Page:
When Kevin Prince takes the field at the Rose Bowl on Saturday night, he has a pretty good idea that a lot of eyes will be focused on him.
This time, he hopes he doesn't feel them.
That hasn't been the case so far this season for Prince, the UCLA quarterback whose poor performances are a major reason why the Bruins have the nation's lowest-rated passing offense and are winless through two weeks.
The game feels different than it did last year. Things are moving faster -- his mind is moving faster -- which is a strange phenomenon for a returning starter known for his poise.
"There's times that, when you go out there, you know what you're doing but the game gets the best of you," Prince said. "You forget things and you lock on to things and you start playing safe. You can't play like that. This year I have been."
A turnaround Saturday night against Houston is imperative. The Cougars led the nation in scoring last season and lead the nation again this year, so the Bruins will almost certainly have to generate some offense in order to keep pace.
But more pressing on the minds of Bruins fans is that UCLA is off to its worst start since 1997 and has been 0-3 only once since World War II. The Bruins would like to keep it that way and doing so depends, in large part, on Prince.
But outside pressures are nothing compared to what Prince has felt inside the past couple of weeks. He's been suffering from a confidence-sapping inability to execute and a self-described lack of focus on the field.
A lack of preparation -- Prince has missed significant practice time because of injuries -- has caused a regression, and rookie mistakes, such as missing reads, locking on to receivers and tightening up at crunch time, have cropped up on game days.
"It's frustrating because I have played a season and all that," he said. "I feel like those mistakes should be behind me."
Instead the problems have snowballed as UCLA has become one of the worst offenses in the nation, ranking last among the 120 FBS schools in passing efficiency.
Prince has completed 15 of 38 passes for 159 yards, a touchdown and three interceptions for a paltry passer rating of 67.52. He had only 39 yards passing last week in a 35-0 loss to Stanford, and if you take away a desperation, two-play scoring drive against a prevent defense at Kansas State in Week 1, he'd have only 95 yards passing and no touchdowns in two games.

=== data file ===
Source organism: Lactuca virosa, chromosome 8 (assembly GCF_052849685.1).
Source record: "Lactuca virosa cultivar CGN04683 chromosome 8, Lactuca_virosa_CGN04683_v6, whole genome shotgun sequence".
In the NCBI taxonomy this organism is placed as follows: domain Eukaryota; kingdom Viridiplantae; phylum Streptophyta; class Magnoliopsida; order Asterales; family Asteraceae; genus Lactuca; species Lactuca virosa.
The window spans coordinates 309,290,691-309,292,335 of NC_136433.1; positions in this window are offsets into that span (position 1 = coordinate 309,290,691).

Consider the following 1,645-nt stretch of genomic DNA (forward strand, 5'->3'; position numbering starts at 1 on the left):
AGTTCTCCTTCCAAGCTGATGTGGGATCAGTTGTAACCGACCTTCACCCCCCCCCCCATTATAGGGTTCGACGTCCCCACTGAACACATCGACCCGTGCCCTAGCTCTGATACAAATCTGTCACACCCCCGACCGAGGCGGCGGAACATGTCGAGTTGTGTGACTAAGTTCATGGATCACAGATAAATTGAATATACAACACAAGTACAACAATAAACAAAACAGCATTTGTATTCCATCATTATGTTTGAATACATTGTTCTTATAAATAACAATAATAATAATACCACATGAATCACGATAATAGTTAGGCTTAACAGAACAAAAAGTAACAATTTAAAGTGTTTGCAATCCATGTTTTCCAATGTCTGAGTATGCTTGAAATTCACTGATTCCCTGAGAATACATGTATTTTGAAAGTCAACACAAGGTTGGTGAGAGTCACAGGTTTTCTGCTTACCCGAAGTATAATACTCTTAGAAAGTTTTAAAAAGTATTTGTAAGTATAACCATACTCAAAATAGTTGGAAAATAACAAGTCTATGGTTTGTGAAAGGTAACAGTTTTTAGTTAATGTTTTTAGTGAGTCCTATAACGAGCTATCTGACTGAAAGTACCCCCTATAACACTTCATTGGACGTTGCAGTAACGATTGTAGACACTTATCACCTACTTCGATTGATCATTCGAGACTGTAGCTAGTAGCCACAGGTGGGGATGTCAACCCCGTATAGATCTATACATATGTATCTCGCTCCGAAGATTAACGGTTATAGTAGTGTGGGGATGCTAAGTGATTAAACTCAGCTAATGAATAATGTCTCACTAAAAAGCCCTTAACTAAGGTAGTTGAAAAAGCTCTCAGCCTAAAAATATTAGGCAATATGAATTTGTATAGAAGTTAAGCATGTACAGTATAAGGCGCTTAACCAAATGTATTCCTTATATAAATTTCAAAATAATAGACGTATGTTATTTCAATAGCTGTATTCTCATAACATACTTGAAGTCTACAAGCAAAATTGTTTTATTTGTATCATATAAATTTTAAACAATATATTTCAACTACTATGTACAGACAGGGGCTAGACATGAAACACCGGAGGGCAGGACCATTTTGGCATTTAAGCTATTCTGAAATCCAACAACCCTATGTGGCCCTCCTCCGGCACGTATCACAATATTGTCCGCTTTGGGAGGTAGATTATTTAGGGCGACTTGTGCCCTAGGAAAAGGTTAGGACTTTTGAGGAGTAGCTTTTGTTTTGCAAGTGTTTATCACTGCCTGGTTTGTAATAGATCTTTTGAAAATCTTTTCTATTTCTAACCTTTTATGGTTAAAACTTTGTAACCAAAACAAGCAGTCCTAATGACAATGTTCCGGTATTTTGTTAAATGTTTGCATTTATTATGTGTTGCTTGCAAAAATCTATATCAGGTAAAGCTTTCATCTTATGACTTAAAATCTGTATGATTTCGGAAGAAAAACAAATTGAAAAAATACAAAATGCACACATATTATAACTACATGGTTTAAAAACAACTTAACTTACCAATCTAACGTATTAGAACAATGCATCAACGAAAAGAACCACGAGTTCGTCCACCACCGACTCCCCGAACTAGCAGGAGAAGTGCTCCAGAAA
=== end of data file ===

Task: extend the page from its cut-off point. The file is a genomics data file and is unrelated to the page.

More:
Coach Rick Neuheisel toyed with the idea of benching Prince, but the coach is sticking with him this week, hoping his quarterback will get over the deer-in-headlights syndrome.
"You have to have the ability to block out 'Oh my god this is the game,'" Neuheisel said. "If you go out there and you're tight and high-strung, things look like they're going 100 miles an hour. That's usually the first thing you can see from somebody who's struggling, is they're going too fast because they think everything is moving too quickly."
There is good reason to believe that a turnaround is ahead. The oblique injury and shoulder soreness that have hampered Prince since August and clearly affected his timing and rhythm are gone. This week, he's had a full week of practice and has looked better than he has all year.
His return to full health is a major reason why he's getting the start despite his poor performance so far. Neuheisel and offensive coordinator Norm Chow simply want to see what he can do after a full week of practice, and so far it seems to be paying off.
"I feel a lot more relaxed because I can finally do things the way I want to do them," he said. "I can finally start throwing the ball and making it come out of my hand the way I want it to."
Perhaps his health is all Prince needs to get back on track. Last season, when he started 11 games as a redshirt freshman, he passed for 2,050 yards, including three 300-yard passing games, and led the Bruins to a victory in the Eagle Bank Bowl. Expectations for this season were high.
"He should be amongst the better quarterbacks in the league," Chow said. "He really should. And he knows that."
Neuheisel and Chow have worked diligently this week to restore Prince's confidence. They've had office meetings with Prince several times and Chow even approached Prince's father in an attempt to hash out the mental issues Prince is facing when he steps on the field.
"He's a worrywart," Chow said. "He tends to hold on to stuff that he isn't doing as well as he should. He's got to grow up. To be a quarterback you have to have a short memory. Let it go. If you miss one, don't compound it by missing the next one. It's no big psychological thing going on."
Prince is fully aware that the Bruins' offense needs to improve. UCLA is averaging only 11 points a game and ranks among the bottom 10 in the nation in scoring, total offense and passing offense. He's also aware that a calm, focused quarterback is key to turning it around.
"If you look like you have a panicked look on your face then the next guy is going to feel the same way," he said. "And if they can't have confidence in you then they can't really feel too confident."
And with the nagging physical problems seemingly behind him, Prince said his confidence has returned.
"Just being able to go throw and not have to worry about all the other stuff I was dealing with definitely helps in my confidence and the rhythm of the team," he said.
Now, Chow said, it's time to show that on the field.
"Talk is cheap," Chow said. "You've got to go out and perform. Kevin better be a little bit more productive than he has been, no question."
And there's also no question that there will be plenty of eyes watching Saturday night to see if he is.
Peter Yoon covers UCLA for ESPNLosAngeles.com. Follow him on Twitter.